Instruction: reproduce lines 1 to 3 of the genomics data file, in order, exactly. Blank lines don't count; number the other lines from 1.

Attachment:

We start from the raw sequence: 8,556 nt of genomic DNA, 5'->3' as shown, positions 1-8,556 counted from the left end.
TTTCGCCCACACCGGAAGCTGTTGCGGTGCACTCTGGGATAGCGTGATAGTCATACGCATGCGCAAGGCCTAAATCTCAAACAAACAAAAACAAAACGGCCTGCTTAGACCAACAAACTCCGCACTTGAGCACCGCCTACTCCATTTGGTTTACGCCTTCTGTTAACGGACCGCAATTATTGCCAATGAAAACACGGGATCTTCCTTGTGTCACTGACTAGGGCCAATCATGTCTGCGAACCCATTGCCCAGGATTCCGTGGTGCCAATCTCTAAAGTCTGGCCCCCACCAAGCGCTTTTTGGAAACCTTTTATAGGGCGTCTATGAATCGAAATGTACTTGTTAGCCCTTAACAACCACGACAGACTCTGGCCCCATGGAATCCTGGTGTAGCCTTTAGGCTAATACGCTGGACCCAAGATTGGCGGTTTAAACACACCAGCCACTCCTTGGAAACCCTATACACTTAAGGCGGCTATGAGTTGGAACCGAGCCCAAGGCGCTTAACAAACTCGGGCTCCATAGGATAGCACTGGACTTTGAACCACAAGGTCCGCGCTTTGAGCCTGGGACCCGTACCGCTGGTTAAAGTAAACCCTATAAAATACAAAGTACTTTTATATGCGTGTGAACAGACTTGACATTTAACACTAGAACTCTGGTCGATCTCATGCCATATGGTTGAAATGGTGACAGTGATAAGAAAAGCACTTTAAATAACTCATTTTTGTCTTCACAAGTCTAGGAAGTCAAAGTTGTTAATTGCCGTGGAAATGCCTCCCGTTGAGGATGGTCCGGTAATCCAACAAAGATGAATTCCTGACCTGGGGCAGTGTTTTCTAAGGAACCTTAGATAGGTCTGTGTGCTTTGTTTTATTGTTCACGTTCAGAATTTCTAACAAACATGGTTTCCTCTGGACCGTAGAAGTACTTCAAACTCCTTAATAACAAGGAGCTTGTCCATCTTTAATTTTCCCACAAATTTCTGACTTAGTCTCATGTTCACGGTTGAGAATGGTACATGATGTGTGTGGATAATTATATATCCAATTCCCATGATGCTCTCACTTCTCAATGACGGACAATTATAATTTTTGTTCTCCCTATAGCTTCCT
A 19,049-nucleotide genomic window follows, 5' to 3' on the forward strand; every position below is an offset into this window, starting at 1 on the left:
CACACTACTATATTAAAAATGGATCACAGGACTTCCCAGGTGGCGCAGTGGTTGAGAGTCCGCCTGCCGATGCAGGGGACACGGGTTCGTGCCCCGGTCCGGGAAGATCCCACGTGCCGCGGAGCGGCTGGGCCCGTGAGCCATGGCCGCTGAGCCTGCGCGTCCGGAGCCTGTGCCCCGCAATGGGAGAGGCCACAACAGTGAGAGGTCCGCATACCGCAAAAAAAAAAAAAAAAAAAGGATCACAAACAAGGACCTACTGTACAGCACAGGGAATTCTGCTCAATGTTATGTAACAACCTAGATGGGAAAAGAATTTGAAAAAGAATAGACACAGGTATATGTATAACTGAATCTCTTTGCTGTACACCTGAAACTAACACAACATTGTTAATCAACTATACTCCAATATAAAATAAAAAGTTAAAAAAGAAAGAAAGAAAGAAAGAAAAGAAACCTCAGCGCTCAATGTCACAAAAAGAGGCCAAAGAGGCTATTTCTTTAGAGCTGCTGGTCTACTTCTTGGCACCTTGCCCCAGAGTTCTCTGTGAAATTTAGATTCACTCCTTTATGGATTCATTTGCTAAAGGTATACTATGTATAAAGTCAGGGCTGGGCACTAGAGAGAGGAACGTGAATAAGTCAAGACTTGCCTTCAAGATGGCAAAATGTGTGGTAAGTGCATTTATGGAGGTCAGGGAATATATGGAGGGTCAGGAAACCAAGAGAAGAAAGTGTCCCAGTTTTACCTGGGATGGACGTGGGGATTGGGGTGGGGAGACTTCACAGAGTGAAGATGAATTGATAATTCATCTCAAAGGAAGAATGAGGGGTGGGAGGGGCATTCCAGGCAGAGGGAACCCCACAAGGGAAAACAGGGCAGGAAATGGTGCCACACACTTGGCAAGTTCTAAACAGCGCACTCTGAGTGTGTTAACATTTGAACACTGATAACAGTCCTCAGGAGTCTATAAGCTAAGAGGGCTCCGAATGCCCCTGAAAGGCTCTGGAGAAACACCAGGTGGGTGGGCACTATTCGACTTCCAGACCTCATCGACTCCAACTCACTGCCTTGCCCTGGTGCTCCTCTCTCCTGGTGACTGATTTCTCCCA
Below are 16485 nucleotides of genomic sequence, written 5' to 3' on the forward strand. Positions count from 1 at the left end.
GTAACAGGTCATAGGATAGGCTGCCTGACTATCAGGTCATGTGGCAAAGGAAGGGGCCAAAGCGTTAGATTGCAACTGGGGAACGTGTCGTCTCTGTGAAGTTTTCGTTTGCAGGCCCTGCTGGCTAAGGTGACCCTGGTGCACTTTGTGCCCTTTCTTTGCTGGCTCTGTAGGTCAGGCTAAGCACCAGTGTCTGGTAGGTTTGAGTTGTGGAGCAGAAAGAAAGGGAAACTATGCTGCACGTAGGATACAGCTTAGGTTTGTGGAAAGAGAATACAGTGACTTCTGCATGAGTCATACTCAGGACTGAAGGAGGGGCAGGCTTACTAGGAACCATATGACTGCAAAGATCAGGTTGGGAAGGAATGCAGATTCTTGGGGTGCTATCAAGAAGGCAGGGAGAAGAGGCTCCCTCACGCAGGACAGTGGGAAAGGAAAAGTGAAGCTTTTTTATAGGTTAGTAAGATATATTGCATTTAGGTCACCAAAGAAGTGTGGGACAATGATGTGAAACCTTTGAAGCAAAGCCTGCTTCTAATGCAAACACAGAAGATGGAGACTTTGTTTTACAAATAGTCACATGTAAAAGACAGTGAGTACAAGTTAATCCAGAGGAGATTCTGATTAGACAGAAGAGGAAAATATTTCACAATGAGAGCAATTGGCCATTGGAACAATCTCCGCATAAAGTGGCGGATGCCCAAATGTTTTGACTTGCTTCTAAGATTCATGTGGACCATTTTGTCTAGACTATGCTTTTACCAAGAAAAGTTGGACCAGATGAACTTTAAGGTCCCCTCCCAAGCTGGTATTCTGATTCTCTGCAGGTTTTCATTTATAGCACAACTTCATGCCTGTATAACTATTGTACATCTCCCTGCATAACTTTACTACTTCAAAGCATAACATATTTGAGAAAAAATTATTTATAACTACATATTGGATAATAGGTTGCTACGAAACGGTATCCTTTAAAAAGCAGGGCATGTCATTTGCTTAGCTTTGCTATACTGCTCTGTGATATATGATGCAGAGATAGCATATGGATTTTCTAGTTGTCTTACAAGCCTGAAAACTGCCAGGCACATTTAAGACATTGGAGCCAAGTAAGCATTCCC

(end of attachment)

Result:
We start from the raw sequence: 8,556 nt of genomic DNA, 5'->3' as shown, positions 1-8,556 counted from the left end.
TTTCGCCCACACCGGAAGCTGTTGCGGTGCACTCTGGGATAGCGTGATAGTCATACGCATGCGCAAGGCCTAAATCTCAAACAAACAAAAACAAAACGGCCTGCTTAGACCAACAAACTCCGCACTTGAGCACCGCCTACTCCATTTGGTTTACGCCTTCTGTTAACGGACCGCAATTATTGCCAATGAAAACACGGGATCTTCCTTGTGTCACTGACTAGGGCCAATCATGTCTGCGAACCCATTGCCCAGGATTCCGTGGTGCCAATCTCTAAAGTCTGGCCCCCACCAAGCGCTTTTTGGAAACCTTTTATAGGGCGTCTATGAATCGAAATGTACTTGTTAGCCCTTAACAACCACGACAGACTCTGGCCCCATGGAATCCTGGTGTAGCCTTTAGGCTAATACGCTGGACCCAAGATTGGCGGTTTAAACACACCAGCCACTCCTTGGAAACCCTATACACTTAAGGCGGCTATGAGTTGGAACCGAGCCCAAGGCGCTTAACAAACTCGGGCTCCATAGGATAGCACTGGACTTTGAACCACAAGGTCCGCGCTTTGAGCCTGGGACCCGTACCGCTGGTTAAAGTAAACCCTATAAAATACAAAGTACTTTTATATGCGTGTGAACAGACTTGACATTTAACACTAGAACTCTGGTCGATCTCATGCCATATGGTTGAAATGGTGACAGTGATAAGAAAAGCACTTTAAATAACTCATTTTTGTCTTCACAAGTCTAGGAAGTCAAAGTTGTTAATTGCCGTGGAAATGCCTCCCGTTGAGGATGGTCCGGTAATCCAACAAAGATGAATTCCTGACCTGGGGCAGTGTTTTCTAAGGAACCTTAGATAGGTCTGTGTGCTTTGTTTTATTGTTCACGTTCAGAATTTCTAACAAACATGGTTTCCTCTGGACCGTAGAAGTACTTCAAACTCCTTAATAACAAGGAGCTTGTCCATCTTTAATTTTCCCACAAATTTCTGACTTAGTCTCATGTTCACGGTTGAGAATGGTACATGATGTGTGTGGATAATTATATATCCAATTCCCATGATGCTCTCACTTCTCAATGACGGACAATTATAATTTTTGTTCTCCCTATAGCTTCCT
A 19,049-nucleotide genomic window follows, 5' to 3' on the forward strand; every position below is an offset into this window, starting at 1 on the left: